Pen Angle: Respective to the base line, it is the angle the nib makes with the paper.
Downstroke: A downward stroke directed to the descender or base line.
Cross bar: Part of a horizontal stroke that forms a letter (e.g., the „t“ or „H“).
- Rhythm with the B-nib
- Rhythm with the C-nib
The rhythm is especially important in the art of calligraphy. A stroke must be made approximately, in the same manner, every time. Working at a slower pace will allow you to gain control. Only then should you speed up.
Spacing and Width
Depending on the type of lettering and the structure of the word, a letter’s width will vary. The “dual l,” for instance, will require an increased amount of internal separation, as well as separation from the next letter, compared with an “A,” for example. Ensure the script has a harmonious effect by spacing the letters accordingly.
The Correct Grip
Between your index and middle fingers, hold the pen with your index and middle fingers. In order to guide the pen properly, it should be controlled and comfortable. Avoid applying too much pressure to your hand. Otherwise, it will become very tired very quickly, and your writing will look stiff. The writing will be thinner or thicker depending on the angle of your holding the brush nib. Angles that are more vertical create thinner lines, and more horizontal angles create thicker lines.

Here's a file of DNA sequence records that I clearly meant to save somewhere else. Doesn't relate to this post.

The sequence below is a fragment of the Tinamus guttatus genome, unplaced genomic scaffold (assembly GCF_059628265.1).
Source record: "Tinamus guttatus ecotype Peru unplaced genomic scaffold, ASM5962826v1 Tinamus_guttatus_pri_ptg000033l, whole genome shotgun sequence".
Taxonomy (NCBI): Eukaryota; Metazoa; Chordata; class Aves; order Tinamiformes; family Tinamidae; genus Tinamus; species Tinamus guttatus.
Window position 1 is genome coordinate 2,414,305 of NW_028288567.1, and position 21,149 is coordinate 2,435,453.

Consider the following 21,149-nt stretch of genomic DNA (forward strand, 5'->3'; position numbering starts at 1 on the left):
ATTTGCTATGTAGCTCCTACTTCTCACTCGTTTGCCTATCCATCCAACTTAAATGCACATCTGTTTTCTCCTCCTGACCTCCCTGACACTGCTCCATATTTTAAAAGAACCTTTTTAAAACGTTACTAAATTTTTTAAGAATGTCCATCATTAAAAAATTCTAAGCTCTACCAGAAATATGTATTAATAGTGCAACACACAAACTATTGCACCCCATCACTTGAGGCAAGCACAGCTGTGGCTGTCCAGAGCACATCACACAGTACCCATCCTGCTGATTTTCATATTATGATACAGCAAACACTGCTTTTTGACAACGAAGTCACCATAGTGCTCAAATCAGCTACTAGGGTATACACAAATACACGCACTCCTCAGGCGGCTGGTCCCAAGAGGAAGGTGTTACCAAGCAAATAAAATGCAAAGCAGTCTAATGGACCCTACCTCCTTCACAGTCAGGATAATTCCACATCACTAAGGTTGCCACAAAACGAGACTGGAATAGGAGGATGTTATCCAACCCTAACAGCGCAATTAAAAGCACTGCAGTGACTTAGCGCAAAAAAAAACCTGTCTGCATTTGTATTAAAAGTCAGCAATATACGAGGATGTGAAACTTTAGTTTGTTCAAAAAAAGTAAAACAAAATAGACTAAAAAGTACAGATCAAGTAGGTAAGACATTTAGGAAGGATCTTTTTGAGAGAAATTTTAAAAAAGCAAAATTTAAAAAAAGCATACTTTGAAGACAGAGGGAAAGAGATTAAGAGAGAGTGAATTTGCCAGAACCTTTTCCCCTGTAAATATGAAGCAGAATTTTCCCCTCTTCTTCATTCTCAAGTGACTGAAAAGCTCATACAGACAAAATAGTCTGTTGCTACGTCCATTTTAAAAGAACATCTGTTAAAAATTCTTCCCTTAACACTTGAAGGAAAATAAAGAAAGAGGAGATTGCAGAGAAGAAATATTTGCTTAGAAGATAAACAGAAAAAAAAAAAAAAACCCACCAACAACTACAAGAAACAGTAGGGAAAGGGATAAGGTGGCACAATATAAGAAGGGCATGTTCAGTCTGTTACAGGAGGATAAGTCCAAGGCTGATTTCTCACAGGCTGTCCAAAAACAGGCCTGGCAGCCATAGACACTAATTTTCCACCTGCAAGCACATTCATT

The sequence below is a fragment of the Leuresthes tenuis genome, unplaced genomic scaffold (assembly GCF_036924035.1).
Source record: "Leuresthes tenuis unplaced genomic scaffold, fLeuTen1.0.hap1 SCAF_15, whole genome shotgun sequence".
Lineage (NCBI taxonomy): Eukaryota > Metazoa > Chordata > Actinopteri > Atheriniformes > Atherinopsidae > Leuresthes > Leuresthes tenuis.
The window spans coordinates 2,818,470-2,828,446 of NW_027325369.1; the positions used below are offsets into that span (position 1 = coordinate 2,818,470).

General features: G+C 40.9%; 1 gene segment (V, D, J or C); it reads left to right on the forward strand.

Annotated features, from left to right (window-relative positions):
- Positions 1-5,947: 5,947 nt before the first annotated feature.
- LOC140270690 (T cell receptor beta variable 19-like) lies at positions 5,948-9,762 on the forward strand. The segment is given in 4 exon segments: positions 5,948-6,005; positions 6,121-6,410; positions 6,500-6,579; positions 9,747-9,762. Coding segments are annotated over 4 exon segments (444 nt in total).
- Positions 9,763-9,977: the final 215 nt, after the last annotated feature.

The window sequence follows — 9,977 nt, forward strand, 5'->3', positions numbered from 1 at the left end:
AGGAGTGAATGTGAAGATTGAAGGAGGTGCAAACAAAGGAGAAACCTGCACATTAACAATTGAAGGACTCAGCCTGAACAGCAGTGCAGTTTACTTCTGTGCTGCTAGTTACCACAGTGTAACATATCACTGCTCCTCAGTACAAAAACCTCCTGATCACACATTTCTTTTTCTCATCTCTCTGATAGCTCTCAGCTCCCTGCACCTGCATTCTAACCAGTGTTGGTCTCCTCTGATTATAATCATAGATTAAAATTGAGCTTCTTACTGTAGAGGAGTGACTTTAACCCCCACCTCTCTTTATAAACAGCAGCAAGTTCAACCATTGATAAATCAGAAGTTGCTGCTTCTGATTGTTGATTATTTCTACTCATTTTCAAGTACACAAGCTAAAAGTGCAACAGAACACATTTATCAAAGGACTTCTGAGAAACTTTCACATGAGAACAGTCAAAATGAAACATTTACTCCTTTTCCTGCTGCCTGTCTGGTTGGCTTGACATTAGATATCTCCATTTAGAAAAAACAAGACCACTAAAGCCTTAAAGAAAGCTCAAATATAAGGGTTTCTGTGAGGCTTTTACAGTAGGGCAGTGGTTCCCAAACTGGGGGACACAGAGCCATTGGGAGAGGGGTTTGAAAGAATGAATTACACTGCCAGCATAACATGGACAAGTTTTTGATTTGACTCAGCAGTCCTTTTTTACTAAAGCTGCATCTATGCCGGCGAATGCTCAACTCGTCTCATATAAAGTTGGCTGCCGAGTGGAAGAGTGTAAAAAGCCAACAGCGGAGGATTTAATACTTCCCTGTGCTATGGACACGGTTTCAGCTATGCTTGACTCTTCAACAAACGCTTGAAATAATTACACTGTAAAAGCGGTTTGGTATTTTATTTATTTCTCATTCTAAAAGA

Pressure With the Chisel Nib
If you’re using a chisel nib (C), you must maintain constant pressure. The pressure should be soft and steady.
- Practice Every Day
Most of you have busy schedules and find it difficult to find time for practice. Even 15-20 minutes of practice daily is better than practicing twice a week for two hours.